The brand launched in 2019 – and soon enough, the pandemic came crashing in, stunting Agua Zalva’s early growth. As people were confined to their homes, there was less need for water on the go. But now the brand is ready for a big push, and together with creative agency MullenLowe SSP3, they’ve recently put out a playful new campaign. 

On World Environment Day, Agua Zalva and MullenLowe SSP3 launched ‘Metros Cuadrados que Zalvan’, a cheeky campaign that plays on the ‘one square metre’ of real estate idea, mocking up estate agent ads for the páramo. It’s more playful approach to purpose-driven marketing than the more po-faced and sombre style we’re used to seeing.

“We started thinking about that one square metre that we are saving with Zalva. We came up with this really nice insight, that the most expensive square metre in real estate in Latin America is in Colombia,” explains Juan Alonso. “It’s almost impossible to buy a house right now. So, we started thinking, it’s very expensive to buy a square metre of land in Bogota, but just with one bottle of the water you can buy one square metre of páramo. And, to be honest, it’s going to be more important than owning a house. That clicked for us. Let’s go with the disruptive and fun approach. It’s a different way to communicate the brand proposition.”

Of course, alongside the positivity of the brand’s purpose, Juan Alonso is open about criticism too. As a bottled water brand, some on social media have criticised their use of plastic bottles. Juan Alonso says that the plastic used is 100% recycled but admits that it’s not idea. Glass, he says, would reduce the brand’s reach, increase cost and make it difficult to donate to the cause – but they are keen to find alternative options.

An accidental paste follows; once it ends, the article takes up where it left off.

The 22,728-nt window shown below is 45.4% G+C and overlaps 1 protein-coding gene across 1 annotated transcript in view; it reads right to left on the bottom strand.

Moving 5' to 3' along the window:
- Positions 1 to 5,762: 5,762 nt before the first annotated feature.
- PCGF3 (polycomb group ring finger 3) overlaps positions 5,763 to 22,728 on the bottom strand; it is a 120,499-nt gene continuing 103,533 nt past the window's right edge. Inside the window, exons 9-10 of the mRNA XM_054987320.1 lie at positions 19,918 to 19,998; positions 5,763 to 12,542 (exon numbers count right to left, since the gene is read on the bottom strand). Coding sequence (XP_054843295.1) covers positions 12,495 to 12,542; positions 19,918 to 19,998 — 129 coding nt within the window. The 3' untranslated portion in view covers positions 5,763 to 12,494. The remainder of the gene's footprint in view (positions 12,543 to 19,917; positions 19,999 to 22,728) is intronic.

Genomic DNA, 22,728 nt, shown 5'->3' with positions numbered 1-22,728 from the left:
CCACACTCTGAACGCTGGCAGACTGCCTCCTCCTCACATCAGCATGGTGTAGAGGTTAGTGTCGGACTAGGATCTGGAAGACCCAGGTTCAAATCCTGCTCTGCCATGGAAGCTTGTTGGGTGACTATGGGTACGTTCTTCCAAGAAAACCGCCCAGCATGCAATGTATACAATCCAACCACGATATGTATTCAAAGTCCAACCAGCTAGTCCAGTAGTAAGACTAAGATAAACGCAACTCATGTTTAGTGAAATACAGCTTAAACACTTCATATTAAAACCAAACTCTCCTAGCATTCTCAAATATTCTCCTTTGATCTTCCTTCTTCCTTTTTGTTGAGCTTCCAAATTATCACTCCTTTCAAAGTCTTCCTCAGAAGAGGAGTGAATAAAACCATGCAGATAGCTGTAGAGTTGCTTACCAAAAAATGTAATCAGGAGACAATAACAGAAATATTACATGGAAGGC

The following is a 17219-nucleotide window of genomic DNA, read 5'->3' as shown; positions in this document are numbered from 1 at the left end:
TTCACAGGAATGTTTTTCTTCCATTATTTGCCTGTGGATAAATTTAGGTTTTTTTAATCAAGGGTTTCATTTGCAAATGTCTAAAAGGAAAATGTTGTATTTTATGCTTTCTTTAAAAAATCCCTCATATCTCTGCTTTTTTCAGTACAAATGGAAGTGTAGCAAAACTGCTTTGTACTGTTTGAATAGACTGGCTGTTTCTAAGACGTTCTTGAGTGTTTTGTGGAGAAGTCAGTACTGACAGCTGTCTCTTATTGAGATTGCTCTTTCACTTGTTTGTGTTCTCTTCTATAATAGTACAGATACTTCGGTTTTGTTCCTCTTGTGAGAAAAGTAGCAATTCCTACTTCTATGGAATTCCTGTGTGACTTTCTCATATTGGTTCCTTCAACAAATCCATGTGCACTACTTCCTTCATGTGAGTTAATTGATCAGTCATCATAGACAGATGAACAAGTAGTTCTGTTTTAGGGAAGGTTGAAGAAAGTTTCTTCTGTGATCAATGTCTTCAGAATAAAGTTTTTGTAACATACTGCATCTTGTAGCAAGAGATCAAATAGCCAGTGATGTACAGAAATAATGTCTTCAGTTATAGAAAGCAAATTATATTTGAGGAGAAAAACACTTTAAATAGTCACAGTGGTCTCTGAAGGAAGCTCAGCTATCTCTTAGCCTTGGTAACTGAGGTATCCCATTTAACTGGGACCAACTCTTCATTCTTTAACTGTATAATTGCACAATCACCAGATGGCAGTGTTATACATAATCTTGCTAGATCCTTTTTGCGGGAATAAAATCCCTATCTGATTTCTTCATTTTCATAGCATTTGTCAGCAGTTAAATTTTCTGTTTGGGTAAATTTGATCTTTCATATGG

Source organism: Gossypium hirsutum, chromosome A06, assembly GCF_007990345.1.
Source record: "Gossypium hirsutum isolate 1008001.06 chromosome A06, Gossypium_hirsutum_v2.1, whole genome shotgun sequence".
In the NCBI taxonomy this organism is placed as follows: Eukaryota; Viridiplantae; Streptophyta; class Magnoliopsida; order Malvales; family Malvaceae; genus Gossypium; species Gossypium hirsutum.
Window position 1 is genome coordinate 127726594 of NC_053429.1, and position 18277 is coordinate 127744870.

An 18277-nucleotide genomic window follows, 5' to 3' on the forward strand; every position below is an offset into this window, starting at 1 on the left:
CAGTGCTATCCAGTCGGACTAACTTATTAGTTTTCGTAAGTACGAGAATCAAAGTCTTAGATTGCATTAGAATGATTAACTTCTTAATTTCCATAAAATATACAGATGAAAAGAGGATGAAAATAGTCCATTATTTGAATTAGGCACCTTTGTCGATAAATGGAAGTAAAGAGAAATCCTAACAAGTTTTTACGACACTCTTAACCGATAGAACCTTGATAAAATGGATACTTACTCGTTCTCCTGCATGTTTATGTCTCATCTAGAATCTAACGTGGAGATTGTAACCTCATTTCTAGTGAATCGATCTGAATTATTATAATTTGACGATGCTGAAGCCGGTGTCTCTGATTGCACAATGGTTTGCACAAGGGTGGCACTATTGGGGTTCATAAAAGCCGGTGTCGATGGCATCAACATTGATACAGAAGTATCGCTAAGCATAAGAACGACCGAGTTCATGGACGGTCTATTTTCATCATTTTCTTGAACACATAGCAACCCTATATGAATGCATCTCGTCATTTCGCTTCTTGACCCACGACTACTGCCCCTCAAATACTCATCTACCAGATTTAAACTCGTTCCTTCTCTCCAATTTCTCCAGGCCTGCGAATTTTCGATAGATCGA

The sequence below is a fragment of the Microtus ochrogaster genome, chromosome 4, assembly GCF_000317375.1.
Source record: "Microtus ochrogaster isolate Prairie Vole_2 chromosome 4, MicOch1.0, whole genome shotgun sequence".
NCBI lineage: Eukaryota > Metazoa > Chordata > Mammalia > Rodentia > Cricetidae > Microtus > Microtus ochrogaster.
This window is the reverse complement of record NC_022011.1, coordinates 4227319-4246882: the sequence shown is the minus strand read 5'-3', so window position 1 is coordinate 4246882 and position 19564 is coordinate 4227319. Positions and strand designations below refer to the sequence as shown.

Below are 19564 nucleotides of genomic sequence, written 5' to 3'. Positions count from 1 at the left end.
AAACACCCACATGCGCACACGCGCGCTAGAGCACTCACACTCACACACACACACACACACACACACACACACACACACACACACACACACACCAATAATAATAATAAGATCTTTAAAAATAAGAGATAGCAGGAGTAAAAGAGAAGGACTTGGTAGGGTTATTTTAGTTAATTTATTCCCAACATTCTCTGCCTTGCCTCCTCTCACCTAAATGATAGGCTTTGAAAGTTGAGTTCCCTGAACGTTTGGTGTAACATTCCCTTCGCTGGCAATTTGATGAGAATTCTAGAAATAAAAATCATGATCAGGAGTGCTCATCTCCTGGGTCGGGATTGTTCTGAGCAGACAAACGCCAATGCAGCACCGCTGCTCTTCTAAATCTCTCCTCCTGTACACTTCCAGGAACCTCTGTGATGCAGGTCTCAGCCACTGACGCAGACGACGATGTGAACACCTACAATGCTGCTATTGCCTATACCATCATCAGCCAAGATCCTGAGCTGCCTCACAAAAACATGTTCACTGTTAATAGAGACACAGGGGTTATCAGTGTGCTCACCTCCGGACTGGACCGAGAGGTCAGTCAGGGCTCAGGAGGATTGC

“Right now, we are doing the best we can do with the 100% recycled plastic. However, it’s always tricky. You go to our social media, you’re going to see ‘but you’re selling plastic!’, ‘you’re contaminating the planet!’. Yes, but we’re also saving it. That’s the bittersweet part.”

The cause, though, is something that Juan Alonso himself has bought into fully. He’s visited the páramos twice and speaks enthusiastically about the wildlife he saw there. AB InBev is collaborating with NGO Mi Paramo, who are responsible for protecting two specific paramo habitats. However, the pandemic has actually increased pressure on this delicate ecosystem – as businesses shut, people on the brink have been moving to the paramos to cultivate crops.

“As the situation with the pandemic has intensified, so has the necessity for people to do things to survive because Colombia is a poor country. A lot of people moved to the páramos to start cultivating things and that’s terrible because you get new species introduced to the paramos, species that could mess up the environment,” explains Juan Alonso.

Looking forward, Agua Zalva is gearing up to launch a new visual identity, one that Juan Alonso says will create a greater connection with the paramos. These gorgeous environments will provide the core inspiration for the new designs. “It’s very helpful for us in terms of visual execution and communication because it’s so pretty,” he says.

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MullenLowe SSP3, Thu, 22 Jul 2021 15:58:02 GMT